Sweet, kids needs to exercise the large muscles and the small muscles to develop the stamina and coordination needed for tasks like writing or playing games in gym later!

  • Are there multiple chunks of unstructured playtime? 

Excellent, this is where your child will hone their social problem solving skills.

  • Is there storytime and/or calendar time everyday? 

Fantastic, this is where your child will learn to sit for small chunks of time and listen to a teacher. (20 min should be the maximum sitting)

  • Is there exposure to letters, numbers, days or the week, colors, animals and all those other child concepts? 

Terrific, this is where your child will be introduced to the world of learning, they really don’t need to master any of this but they are like sponges and likely will pick up most of it! Don’t put a lot of emphasis on these academic aspects.


For most children a preschool program, that is not overly academic, for 1 or 2 years before school is going to make a huge impact in their overall success not just in Kindergarten but throughout elementary school.  Find a program that fits with your philosophies, life and budget then go for it!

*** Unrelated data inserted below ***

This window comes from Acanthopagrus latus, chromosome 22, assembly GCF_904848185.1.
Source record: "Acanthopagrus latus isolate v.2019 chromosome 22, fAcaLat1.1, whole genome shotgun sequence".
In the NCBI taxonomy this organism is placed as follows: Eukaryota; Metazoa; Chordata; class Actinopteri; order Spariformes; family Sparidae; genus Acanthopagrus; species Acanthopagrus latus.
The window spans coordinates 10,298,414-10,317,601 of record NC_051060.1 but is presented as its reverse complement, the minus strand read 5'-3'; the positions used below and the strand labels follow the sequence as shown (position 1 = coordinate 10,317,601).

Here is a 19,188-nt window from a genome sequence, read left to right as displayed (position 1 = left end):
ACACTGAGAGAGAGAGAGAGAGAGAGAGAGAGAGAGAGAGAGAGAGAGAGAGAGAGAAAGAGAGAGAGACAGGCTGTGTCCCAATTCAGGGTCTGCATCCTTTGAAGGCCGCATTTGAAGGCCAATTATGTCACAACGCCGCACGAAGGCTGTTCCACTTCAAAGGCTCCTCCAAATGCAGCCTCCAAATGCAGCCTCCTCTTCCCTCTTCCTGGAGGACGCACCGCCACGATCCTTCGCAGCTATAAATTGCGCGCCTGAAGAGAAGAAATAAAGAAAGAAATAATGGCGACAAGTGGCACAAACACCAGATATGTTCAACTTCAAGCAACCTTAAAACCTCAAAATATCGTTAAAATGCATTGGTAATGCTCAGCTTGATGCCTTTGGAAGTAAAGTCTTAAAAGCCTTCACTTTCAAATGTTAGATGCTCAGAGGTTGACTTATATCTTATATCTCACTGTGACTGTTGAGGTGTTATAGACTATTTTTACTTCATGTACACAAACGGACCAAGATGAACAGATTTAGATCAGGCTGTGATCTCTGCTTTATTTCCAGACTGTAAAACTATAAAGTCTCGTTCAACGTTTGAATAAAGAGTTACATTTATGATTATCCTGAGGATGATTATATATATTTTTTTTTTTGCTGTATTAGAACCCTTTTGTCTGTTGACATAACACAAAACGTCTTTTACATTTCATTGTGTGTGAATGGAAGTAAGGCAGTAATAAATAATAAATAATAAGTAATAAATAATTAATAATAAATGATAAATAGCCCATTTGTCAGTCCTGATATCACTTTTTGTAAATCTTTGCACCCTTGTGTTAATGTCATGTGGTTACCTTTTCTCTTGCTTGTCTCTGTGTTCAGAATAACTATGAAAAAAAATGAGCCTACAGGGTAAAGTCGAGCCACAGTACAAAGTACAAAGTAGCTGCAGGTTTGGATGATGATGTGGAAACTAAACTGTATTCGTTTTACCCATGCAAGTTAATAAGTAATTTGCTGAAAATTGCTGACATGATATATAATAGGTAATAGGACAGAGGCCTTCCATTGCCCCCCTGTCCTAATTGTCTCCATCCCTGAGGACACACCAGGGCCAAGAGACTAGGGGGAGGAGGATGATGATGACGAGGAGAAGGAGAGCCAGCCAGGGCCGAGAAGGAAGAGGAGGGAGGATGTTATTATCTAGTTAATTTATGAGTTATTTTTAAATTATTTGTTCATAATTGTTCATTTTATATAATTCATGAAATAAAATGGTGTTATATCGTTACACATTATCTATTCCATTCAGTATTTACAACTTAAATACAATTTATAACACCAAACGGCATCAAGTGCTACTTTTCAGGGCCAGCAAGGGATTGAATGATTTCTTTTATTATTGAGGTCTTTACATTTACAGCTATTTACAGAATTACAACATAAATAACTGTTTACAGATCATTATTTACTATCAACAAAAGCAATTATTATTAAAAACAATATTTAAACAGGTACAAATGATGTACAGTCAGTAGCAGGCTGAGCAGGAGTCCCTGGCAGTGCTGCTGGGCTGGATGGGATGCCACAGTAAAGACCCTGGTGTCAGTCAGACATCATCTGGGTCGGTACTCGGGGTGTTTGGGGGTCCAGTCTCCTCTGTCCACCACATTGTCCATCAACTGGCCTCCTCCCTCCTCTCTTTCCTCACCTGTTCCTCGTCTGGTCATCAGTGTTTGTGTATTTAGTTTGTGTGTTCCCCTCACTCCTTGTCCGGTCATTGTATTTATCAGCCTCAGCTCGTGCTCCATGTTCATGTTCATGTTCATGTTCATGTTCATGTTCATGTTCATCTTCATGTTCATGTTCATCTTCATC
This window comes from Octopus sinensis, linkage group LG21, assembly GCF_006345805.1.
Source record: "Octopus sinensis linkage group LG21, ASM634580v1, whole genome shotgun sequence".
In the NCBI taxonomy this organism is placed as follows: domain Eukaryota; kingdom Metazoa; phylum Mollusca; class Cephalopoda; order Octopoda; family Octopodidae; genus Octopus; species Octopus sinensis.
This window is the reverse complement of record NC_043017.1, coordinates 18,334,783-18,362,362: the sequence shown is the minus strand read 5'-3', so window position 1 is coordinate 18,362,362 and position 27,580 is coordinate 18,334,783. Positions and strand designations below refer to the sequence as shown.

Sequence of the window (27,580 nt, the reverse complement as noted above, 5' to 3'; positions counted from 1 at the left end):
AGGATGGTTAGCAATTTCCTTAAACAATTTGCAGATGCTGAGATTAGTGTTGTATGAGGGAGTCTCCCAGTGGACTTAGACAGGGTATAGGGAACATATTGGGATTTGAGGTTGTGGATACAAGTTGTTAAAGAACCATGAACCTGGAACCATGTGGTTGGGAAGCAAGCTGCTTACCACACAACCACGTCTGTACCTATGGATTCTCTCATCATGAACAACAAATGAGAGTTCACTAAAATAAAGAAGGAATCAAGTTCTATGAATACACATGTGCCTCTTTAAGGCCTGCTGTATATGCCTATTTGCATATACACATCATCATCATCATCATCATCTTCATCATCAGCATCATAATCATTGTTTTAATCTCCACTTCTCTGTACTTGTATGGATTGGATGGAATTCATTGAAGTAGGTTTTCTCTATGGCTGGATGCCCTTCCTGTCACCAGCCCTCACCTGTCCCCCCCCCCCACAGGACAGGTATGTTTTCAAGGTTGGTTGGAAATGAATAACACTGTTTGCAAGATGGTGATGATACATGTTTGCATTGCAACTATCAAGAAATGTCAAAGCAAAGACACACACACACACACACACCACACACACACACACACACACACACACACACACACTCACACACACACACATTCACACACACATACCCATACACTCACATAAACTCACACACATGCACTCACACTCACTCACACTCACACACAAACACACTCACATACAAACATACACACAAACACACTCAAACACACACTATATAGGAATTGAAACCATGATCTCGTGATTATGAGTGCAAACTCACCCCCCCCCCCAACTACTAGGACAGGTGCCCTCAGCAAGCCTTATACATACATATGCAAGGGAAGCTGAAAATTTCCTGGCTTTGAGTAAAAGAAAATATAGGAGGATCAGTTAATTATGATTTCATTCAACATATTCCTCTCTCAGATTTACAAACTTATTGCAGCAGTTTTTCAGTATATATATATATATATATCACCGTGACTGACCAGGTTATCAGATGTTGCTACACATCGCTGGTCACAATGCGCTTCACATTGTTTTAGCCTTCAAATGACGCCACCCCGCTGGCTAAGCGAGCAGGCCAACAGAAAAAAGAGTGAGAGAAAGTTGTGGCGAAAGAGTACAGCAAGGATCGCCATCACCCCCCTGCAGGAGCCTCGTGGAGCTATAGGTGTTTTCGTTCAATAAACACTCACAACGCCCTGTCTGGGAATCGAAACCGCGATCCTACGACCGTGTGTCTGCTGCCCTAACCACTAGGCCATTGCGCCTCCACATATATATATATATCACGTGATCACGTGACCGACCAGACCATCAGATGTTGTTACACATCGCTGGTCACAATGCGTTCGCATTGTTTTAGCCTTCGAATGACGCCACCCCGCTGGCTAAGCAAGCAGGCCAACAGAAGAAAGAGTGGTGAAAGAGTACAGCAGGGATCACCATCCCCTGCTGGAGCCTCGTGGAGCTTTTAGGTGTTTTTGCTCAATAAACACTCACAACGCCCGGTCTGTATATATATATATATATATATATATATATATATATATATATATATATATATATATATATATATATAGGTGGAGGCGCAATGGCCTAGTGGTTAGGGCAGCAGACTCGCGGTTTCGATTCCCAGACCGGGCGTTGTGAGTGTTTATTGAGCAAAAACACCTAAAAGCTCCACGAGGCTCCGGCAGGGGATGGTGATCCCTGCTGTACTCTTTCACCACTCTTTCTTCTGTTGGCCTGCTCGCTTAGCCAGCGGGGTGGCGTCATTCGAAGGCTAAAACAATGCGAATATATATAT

If preschool is not in your budget, doesn’t work with your life, etc don’t worry, your child can still succeed but you need to be proactive, get them to storytime regularly, start sunday school  or another teacher led environment and expose them socially and start teaching them independent life skills (self dressing/ appropriate restroom behavior/ etc.)


[ My Kindergarten class can often be found playing 🙂 ]


The Most Delicious Chocolate Chip Cookie Possible. (Do Not Read This Unless You Want to Gain Weight, The End.)

So my husband and I love McDonald’s Chocolate Chip cookies. They are one of the best kept secrets in my opinion because, not only are they super delicious, but they are cheap.
Anyway, recently I have begun baking from scratch so naturally I went in search of a copycat recipe.
Then I was devastated.
Because I couldn’t find one.
Dejected I looked for recipes with pictures that looked similar to McDs and crossed my fingers.
Were they good cookies? Yes, but they were the fluffy, puffy kind of cookie and that’s not what we like.
We like the thin melty deliciousness with just a bit of crisp and browning on the outer edges.
So I played around with some recipes like a mad scientist, making it up as I went, until I hit on this, it’s as close to McDs as I can imagine only it’s better because its dark chocolate and that makes it better.